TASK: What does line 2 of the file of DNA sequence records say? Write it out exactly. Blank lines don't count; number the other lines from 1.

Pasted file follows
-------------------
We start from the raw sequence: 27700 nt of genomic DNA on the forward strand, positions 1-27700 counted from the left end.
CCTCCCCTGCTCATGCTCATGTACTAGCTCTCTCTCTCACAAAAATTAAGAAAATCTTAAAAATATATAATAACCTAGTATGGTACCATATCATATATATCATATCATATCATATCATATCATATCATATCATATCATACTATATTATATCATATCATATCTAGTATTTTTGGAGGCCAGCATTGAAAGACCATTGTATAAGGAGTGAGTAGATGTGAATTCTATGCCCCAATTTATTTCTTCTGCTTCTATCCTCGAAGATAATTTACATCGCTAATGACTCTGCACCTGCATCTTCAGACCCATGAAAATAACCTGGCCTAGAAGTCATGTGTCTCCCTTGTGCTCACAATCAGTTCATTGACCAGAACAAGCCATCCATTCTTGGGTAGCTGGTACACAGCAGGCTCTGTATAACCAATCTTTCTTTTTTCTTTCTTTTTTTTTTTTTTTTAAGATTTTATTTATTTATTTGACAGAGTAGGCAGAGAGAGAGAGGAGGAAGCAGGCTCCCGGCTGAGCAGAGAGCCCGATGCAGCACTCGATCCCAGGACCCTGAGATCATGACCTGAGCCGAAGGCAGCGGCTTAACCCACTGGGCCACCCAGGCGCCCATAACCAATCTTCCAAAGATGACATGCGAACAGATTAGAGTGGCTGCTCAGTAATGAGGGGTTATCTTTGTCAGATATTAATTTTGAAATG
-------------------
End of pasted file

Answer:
CCTCCCCTGCTCATGCTCATGTACTAGCTCTCTCTCTCACAAAAATTAAGAAAATCTTAAAAATATATAATAACCTAGTATGGTACCATATCATATATATCATATCATATCATATCATATCATATCATATCATATCATACTATATTATATCATATCATATCTAGTATTTTTGGAGGCCAGCATTGAAAGACCATTGTATAAGGAGTGAGTAGATGTGAATTCTATGCCCCAATTTATTTCTTCTGCTTCTATCCTCGAAGATAATTTACATCGCTAATGACTCTGCACCTGCATCTTCAGACCCATGAAAATAACCTGGCCTAGAAGTCATGTGTCTCCCTTGTGCTCACAATCAGTTCATTGACCAGAACAAGCCATCCATTCTTGGGTAGCTGGTACACAGCAGGCTCTGTATAACCAATCTTTCTTTTTTCTTTCTTTTTTTTTTTTTTTTAAGATTTTATTTATTTATTTGACAGAGTAGGCAGAGAGAGAGAGGAGGAAGCAGGCTCCCGGCTGAGCAGAGAGCCCGATGCAGCACTCGATCCCAGGACCCTGAGATCATGACCTGAGCCGAAGGCAGCGGCTTAACCCACTGGGCCACCCAGGCGCCCATAACCAATCTTCCAAAGATGACATGCGAACAGATTAGAGTGGCTGCTCAGTAATGAGGGGTTATCTTTGTCAGATATTAATTTTGAAATG